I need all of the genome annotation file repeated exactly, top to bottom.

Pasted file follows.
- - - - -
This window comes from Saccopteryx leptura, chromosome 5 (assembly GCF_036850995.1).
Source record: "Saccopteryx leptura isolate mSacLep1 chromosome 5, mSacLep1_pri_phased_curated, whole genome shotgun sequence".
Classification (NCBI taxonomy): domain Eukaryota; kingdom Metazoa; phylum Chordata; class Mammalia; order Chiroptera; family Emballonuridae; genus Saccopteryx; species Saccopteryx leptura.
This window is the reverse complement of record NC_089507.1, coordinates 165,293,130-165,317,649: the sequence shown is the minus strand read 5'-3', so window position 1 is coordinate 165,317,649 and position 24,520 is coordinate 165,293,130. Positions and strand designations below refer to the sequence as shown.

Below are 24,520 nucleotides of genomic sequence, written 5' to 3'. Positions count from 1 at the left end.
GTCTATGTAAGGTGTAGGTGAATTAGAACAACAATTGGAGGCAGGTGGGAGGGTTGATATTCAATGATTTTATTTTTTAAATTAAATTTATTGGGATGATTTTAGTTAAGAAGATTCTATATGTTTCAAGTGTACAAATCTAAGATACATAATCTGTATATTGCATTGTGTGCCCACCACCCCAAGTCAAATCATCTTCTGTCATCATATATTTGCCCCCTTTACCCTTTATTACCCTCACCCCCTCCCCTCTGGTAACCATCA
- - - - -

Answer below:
This window comes from Saccopteryx leptura, chromosome 5 (assembly GCF_036850995.1).
Source record: "Saccopteryx leptura isolate mSacLep1 chromosome 5, mSacLep1_pri_phased_curated, whole genome shotgun sequence".
Classification (NCBI taxonomy): domain Eukaryota; kingdom Metazoa; phylum Chordata; class Mammalia; order Chiroptera; family Emballonuridae; genus Saccopteryx; species Saccopteryx leptura.
This window is the reverse complement of record NC_089507.1, coordinates 165,293,130-165,317,649: the sequence shown is the minus strand read 5'-3', so window position 1 is coordinate 165,317,649 and position 24,520 is coordinate 165,293,130. Positions and strand designations below refer to the sequence as shown.

Below are 24,520 nucleotides of genomic sequence, written 5' to 3'. Positions count from 1 at the left end.
GTCTATGTAAGGTGTAGGTGAATTAGAACAACAATTGGAGGCAGGTGGGAGGGTTGATATTCAATGATTTTATTTTTTAAATTAAATTTATTGGGATGATTTTAGTTAAGAAGATTCTATATGTTTCAAGTGTACAAATCTAAGATACATAATCTGTATATTGCATTGTGTGCCCACCACCCCAAGTCAAATCATCTTCTGTCATCATATATTTGCCCCCTTTACCCTTTATTACCCTCACCCCCTCCCCTCTGGTAACCATCA